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Initial Training Network for Neurogical disorders orchestrated by cytoKines

Final Report Summary - NEUROKINE (Initial Training Network for Neurogical disorders orchestrated by cytoKines)

During the duration of NeuroKine, the UZH team focused on the interaction of CNS-resident and immune cells under inflammatory conditions. They were able to delineate the capacity of IL-23 to impart a pro-inflammatory/Encephalitogenic signature onto T cells thereby enabling them to invade the CNS. Among the signature cytokines, GM-CSF emerged as the main communication conduit between T cells and myeloid cells to drive tissue inflammation and immunopathology. How IL-23 but also another cytokines, IL-1 affect the development of GM-CSF producing T cells was also a focus in the project of the partner UMC. They found that IL-1 is not needed for the development of pathogenic T cells, but only for their propagation. Partner UMC also investigated the role of IL-10 produced by T cells in CNS inflammation. Surprisingly, they found that if all T cells lack this cytokine, autoimmunity is not enhanced, as expected but halted. The reason for that is that IL-10 is indeed a suppressive cytokine, but its also important for proper stimulation of T cells. In its absence, T cells are triggered too strongly and die, resulting in reduced autoimmunity.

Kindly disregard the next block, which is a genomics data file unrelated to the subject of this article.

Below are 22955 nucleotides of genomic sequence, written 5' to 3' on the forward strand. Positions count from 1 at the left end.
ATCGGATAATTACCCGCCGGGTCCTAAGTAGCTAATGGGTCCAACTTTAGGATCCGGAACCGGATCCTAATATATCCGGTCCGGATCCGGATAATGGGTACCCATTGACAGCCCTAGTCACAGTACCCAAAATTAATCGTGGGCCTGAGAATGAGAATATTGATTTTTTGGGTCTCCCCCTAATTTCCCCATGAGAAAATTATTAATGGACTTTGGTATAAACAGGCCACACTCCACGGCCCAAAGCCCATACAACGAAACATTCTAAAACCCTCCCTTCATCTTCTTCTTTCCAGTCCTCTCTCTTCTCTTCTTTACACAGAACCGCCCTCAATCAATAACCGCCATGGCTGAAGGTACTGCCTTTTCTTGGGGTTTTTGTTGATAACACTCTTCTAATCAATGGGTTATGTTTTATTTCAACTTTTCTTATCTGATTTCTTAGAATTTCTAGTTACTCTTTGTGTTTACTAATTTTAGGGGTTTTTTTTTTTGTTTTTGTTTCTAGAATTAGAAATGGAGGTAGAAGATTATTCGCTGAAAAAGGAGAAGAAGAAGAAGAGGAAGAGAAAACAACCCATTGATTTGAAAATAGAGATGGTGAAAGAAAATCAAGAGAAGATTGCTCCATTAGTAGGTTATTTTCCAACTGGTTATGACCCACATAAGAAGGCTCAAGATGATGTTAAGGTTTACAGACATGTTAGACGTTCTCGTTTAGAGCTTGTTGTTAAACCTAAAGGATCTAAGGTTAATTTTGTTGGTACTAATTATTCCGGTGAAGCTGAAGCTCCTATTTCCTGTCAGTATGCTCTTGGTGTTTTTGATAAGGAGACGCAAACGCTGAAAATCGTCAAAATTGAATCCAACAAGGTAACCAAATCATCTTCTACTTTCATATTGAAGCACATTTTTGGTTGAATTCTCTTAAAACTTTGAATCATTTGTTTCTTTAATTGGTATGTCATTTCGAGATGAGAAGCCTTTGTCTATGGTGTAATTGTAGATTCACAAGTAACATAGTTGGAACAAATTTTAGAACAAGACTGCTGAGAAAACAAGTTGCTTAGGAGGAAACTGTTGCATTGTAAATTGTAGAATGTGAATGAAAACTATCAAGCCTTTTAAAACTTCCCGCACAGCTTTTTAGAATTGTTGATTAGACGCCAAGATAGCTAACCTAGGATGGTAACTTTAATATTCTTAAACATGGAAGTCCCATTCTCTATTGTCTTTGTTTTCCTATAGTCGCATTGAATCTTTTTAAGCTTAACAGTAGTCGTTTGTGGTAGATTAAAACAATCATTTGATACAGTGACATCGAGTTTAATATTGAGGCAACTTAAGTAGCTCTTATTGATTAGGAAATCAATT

Also the partner Apitope investigated IL-10, and demonstrated that antigen-specific peptide immunotherapy led to an increase in the number of regulatory T cells and IL-10-secreting CD4+ T cells in organs throughout the whole body. In addition to an increase in the number of CD4+ T cells with regulatory properties, effector T cells were prevented from entering the CNS. In addition, Apitope demonstrated the important principle that tolerised CD4+ T cells can mediate regulation of not only T cells specific for the treatment peptide, but also CD4+ T cells that recognise immunodominant peptides from related proteins. They found that tolerised T cells were able to exert linked bystander suppression of other T cells in vivo, most successfully so when both peptides where presented by the same antigen-presenting cell by coupling the two antigens with a linker sequence.
Also the research from Rotterdam focused on cytokines, and has shed light on a possible role of EBV in MS and analyzed disruption of cytokines signaling pathways in primate models of MS (IL-7 and IL-23). Furthermore, they performed a comprehensive analysis of radical mediated tissue damage and mitochondrial injury in primate EAE, paralleling work previously done in MS, and observed that primate models can be used for testing novel therapeutics directed at alleviating oxidative tissue injury.